The contractual obligation for the Indemnitor to indemnify the Indemnitee for the Indemnitee’s own, actual, active negligence (act or omission) must be clear, repetitive, and unequivocal. It must avoid language that courts have rejected, and use language that courts have upheld. It must clearly identify the Indemnitor, the Indemnitee, the damages or expenses being shifted, and the underlying claims and claimants.
Most state courts strive to interpret contracts based on their stated intent. The contractual indemnity provisions should expressly acknowledge that it is the parties’ intent that Indemnitor(s) will indemnify Indemnitee(s) for all liability that would otherwise arise from any degree of negligence or other liability-causing act or omission of any Indemnitee that causes or contributes to the causation of any injury or damage to any person or entity, including persons or entities from which Indemnitor would otherwise be liable.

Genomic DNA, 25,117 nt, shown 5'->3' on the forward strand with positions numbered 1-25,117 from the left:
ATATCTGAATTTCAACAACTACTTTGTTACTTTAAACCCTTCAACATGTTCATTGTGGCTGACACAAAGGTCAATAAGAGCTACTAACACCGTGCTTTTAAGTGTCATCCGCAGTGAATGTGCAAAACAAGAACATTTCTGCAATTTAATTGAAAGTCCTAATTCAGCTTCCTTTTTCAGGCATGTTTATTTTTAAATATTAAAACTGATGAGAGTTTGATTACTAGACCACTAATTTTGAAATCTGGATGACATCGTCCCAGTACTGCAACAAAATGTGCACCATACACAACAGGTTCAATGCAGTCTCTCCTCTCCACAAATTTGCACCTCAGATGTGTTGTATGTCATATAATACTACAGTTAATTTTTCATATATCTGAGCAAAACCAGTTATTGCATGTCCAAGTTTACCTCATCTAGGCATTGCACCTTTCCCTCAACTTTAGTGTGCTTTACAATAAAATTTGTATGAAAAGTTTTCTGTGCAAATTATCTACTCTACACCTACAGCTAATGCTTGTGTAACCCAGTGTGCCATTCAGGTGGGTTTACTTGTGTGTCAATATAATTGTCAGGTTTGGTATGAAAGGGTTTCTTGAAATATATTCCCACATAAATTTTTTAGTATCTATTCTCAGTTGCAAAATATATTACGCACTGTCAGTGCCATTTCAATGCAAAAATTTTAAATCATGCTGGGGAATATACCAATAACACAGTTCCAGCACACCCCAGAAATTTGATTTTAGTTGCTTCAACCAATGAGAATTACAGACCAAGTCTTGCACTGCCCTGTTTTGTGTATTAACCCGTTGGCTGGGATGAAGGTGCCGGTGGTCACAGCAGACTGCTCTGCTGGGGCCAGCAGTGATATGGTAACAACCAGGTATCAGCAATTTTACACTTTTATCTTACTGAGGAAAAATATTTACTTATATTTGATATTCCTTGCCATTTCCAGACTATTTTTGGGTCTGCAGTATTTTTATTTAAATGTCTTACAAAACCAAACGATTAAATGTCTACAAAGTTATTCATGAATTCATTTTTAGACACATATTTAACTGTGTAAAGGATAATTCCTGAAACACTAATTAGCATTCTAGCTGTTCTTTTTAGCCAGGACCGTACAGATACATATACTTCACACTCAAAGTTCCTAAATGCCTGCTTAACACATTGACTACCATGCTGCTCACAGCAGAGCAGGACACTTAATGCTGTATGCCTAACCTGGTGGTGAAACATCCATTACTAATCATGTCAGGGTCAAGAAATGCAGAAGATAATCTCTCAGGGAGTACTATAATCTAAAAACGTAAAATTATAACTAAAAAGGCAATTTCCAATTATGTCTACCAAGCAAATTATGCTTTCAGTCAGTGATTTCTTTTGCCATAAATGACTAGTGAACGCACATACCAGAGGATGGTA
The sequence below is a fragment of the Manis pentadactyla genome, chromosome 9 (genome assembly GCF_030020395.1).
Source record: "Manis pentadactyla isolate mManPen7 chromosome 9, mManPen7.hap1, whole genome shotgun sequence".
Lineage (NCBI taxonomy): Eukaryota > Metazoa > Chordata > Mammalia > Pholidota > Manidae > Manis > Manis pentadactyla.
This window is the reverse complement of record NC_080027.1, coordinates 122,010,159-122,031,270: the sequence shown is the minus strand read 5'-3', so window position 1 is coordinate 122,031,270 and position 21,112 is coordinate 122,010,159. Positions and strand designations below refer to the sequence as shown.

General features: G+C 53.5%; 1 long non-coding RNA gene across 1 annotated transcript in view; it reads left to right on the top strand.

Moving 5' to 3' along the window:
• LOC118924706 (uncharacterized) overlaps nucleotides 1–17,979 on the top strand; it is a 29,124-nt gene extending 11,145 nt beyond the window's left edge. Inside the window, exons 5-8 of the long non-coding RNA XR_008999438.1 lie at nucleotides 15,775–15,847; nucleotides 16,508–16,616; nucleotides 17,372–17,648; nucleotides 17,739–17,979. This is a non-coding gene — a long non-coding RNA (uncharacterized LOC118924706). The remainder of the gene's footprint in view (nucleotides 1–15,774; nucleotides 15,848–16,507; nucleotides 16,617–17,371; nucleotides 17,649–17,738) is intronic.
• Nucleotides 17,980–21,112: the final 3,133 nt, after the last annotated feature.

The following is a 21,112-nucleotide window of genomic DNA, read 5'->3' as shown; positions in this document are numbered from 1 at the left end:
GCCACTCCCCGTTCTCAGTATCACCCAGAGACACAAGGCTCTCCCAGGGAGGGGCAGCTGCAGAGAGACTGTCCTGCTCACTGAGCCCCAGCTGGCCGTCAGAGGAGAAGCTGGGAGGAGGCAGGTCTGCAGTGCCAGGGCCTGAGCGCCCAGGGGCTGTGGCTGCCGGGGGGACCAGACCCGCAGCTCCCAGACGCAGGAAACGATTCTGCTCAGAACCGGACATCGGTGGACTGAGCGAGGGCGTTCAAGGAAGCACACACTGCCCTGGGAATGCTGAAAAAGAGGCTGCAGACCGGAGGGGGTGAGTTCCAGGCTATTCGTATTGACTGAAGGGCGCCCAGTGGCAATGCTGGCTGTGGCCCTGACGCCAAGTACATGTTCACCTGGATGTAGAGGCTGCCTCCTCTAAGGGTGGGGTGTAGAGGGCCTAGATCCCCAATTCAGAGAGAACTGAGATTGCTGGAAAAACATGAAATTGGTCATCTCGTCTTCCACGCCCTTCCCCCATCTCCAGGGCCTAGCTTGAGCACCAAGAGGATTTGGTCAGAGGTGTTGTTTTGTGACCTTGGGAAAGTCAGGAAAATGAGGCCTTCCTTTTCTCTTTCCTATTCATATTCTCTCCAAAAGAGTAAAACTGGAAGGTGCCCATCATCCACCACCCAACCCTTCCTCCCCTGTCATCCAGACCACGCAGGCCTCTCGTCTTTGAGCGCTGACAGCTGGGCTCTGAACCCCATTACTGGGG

Choice of Laws
A contractual provision should start by stating that the indemnity provisions of the contract will be governed by a jurisdiction (e.g., Pennsylvania) whose law allows for such a wide scope of indemnity. Recognizing that a state’s statutory and common law can change after the parties sign the contract and before the indemnity clause is litigated, the parties may want to include language along these lines:
The parties expressly intend for the indemnity provisions of this contract to be enforced by any court in which any claim or dispute may be brought. The parties therefore intend these indemnity provisions to be governed by the law of a state which allows for a party to be indemnified against the consequences of its own negligence, even if the underlying claimant is someone from whom the Indemnitor would otherwise not be liable. As of the time of execution of this Agreement, the law of the Commonwealth of Pennsylvania allows for such broad indemnity. The parties therefore choose that these indemnity provisions be governed by the law of Pennsylvania. In the event that such a provision is not enforceable under Pennsylvania as of the time that any claim for indemnity arises or accrues, the parties choose that these indemnity provisions shall be governed by any state that would enforce the language as written.